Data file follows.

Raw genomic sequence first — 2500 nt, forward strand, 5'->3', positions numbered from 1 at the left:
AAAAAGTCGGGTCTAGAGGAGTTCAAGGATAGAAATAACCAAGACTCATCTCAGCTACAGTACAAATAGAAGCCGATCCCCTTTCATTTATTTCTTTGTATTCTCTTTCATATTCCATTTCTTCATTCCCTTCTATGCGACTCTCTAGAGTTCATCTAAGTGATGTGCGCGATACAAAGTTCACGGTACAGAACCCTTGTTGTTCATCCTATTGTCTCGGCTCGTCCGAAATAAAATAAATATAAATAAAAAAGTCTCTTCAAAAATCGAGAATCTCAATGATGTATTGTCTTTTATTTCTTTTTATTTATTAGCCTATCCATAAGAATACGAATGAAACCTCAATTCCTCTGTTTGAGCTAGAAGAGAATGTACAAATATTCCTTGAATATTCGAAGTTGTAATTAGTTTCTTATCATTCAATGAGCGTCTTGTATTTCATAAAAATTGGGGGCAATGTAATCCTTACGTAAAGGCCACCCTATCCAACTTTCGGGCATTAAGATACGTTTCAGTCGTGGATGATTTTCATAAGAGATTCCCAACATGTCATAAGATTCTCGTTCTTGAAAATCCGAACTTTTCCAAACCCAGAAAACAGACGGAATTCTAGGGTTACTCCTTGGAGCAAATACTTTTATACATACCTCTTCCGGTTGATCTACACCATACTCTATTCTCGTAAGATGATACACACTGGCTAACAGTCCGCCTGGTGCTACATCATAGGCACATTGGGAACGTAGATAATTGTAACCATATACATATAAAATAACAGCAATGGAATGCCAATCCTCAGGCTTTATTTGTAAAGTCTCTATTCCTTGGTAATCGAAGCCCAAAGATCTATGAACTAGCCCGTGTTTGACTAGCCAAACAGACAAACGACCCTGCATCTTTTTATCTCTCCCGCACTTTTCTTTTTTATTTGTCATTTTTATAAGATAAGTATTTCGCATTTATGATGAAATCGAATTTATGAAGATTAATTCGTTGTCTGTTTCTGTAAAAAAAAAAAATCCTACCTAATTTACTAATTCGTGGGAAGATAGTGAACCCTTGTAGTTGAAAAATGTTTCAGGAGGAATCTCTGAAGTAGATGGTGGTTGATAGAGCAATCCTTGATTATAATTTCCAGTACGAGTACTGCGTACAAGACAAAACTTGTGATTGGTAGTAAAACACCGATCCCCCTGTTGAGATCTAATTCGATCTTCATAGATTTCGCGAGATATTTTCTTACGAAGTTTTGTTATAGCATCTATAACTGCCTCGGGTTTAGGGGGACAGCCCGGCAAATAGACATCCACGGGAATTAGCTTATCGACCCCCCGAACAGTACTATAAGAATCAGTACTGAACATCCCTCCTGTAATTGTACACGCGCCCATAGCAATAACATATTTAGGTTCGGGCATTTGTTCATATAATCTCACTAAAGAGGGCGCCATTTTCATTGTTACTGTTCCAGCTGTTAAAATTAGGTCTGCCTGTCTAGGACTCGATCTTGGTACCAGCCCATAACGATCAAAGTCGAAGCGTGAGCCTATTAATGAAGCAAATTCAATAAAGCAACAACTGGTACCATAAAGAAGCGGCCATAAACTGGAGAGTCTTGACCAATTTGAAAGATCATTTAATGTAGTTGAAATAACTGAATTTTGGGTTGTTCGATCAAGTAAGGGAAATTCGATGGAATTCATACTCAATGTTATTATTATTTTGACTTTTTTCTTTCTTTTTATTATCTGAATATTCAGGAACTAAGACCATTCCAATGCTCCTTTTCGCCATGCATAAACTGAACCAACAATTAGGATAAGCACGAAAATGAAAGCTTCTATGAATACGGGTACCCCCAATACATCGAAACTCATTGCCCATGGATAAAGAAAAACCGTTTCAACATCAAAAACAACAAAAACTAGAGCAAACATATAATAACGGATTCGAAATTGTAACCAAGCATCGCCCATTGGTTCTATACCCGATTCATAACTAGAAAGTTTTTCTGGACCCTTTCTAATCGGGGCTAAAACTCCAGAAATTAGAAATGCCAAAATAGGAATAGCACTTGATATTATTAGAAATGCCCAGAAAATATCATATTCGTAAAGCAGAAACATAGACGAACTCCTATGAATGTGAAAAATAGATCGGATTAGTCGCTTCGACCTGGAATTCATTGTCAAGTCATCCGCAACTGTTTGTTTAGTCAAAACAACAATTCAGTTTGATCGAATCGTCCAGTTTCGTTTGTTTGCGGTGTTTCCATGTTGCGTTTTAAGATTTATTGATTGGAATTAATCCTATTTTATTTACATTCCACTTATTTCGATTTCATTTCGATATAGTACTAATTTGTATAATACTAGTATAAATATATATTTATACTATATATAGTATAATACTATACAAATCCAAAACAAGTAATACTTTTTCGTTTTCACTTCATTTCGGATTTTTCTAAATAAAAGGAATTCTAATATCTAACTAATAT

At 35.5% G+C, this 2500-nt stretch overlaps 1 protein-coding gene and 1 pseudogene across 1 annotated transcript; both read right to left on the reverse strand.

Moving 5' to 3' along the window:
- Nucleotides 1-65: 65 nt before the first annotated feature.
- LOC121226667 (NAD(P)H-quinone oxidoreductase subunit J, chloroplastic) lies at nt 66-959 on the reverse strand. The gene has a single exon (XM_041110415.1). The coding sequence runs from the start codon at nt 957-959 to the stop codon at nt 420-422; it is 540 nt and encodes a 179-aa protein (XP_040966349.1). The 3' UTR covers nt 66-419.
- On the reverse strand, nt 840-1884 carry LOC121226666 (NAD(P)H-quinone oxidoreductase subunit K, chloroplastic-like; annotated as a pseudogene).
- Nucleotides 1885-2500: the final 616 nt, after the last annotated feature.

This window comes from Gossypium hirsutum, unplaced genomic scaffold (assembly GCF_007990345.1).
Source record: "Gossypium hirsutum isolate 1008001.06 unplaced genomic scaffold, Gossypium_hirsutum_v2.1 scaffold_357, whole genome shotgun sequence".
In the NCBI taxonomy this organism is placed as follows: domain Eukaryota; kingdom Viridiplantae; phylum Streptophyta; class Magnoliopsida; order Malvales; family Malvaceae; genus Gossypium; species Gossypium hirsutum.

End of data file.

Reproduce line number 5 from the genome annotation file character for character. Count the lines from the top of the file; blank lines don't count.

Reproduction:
- Nucleotides 1-65: 65 nt before the first annotated feature.